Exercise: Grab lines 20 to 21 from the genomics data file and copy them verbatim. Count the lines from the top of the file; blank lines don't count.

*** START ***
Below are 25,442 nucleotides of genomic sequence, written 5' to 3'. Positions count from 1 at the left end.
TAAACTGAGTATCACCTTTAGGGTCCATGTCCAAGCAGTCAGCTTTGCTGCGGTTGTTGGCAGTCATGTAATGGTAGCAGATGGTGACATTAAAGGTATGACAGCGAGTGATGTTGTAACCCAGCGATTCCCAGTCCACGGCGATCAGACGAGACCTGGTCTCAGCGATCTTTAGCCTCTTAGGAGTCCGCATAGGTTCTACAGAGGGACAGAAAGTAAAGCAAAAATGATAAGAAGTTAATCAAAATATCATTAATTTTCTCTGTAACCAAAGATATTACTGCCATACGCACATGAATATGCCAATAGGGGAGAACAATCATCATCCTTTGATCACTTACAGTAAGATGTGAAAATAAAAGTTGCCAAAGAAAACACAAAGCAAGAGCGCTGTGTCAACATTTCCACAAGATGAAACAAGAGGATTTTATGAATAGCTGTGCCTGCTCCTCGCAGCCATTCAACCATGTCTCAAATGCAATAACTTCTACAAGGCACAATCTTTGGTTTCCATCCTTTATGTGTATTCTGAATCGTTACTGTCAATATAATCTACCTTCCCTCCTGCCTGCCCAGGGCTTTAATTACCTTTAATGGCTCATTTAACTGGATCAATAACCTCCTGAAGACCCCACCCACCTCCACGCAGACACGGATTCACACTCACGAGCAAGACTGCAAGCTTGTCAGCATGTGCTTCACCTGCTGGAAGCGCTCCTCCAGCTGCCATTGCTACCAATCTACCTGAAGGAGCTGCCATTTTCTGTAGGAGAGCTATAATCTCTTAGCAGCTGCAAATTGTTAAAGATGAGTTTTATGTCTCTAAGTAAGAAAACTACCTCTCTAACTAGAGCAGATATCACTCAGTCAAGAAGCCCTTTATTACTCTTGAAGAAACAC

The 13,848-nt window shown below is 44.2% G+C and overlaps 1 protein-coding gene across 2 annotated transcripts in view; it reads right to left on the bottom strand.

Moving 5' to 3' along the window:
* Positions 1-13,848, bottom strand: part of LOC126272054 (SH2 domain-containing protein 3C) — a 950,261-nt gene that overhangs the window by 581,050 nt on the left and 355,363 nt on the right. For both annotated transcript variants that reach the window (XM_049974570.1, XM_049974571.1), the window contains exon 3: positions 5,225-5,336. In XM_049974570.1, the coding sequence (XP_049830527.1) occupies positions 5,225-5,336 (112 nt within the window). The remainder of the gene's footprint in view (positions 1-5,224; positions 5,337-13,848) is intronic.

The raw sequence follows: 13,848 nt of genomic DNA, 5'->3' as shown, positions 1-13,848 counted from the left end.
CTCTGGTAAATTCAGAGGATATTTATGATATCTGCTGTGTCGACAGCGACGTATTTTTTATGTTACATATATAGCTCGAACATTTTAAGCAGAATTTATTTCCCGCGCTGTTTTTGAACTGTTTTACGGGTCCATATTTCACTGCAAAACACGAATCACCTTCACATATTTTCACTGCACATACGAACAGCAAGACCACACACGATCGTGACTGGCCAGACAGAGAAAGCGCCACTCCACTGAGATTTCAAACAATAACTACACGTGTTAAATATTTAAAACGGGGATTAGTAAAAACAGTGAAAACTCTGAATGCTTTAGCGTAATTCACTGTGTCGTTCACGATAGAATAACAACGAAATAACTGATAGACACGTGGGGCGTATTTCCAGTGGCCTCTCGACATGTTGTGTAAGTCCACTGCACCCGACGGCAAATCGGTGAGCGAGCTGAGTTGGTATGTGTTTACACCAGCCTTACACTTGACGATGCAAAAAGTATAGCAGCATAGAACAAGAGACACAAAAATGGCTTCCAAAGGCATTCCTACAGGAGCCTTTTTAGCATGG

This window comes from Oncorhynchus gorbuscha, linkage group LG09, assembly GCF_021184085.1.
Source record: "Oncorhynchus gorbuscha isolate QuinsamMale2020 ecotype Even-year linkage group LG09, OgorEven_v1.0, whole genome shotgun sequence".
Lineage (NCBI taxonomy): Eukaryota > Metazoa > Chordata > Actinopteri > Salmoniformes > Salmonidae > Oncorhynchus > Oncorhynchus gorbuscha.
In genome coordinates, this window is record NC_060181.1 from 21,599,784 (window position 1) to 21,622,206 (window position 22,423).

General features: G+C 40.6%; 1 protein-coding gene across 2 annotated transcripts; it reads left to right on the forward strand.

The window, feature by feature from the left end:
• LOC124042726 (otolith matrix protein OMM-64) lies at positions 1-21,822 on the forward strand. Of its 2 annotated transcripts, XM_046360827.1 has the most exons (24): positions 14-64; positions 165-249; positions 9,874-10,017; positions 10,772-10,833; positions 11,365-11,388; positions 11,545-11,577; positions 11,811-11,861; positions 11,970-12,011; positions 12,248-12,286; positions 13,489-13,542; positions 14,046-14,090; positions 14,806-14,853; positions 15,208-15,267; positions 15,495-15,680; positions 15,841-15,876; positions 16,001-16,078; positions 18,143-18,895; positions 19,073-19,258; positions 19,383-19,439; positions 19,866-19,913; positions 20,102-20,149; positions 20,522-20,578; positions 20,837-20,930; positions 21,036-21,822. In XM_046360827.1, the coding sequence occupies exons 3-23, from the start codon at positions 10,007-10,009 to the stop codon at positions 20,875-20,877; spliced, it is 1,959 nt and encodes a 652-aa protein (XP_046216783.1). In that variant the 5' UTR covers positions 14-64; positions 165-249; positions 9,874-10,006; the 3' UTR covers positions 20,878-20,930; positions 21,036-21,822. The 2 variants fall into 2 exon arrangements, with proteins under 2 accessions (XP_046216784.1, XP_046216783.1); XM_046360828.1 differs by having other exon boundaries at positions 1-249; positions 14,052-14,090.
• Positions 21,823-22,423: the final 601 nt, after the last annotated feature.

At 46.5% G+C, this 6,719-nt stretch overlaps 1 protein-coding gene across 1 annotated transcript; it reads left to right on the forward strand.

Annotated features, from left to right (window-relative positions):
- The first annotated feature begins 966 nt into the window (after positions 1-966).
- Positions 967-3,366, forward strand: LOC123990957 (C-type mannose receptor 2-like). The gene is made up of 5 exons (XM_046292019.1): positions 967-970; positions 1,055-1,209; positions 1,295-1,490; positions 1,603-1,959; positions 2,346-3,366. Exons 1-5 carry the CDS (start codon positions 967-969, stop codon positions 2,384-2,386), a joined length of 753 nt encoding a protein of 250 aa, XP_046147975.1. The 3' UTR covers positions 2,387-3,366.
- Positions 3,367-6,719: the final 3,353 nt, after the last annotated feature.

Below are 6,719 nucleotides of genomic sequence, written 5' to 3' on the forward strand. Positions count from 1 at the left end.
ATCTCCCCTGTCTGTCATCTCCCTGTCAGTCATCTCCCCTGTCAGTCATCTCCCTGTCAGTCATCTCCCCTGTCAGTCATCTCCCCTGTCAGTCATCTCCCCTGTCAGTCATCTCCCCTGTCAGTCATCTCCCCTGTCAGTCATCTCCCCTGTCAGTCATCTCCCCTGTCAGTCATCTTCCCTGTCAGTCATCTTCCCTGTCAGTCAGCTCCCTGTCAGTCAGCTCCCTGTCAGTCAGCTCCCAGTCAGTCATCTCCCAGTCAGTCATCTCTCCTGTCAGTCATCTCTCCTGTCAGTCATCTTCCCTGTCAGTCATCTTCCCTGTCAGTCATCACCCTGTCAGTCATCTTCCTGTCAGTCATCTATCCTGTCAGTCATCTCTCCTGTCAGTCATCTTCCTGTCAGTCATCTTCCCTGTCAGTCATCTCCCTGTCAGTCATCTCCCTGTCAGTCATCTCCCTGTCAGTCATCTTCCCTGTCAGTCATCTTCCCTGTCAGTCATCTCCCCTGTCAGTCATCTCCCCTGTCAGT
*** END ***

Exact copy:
- Positions 3,367-6,719: the final 3,353 nt, after the last annotated feature.

Below are 6,719 nucleotides of genomic sequence, written 5' to 3' on the forward strand. Positions count from 1 at the left end.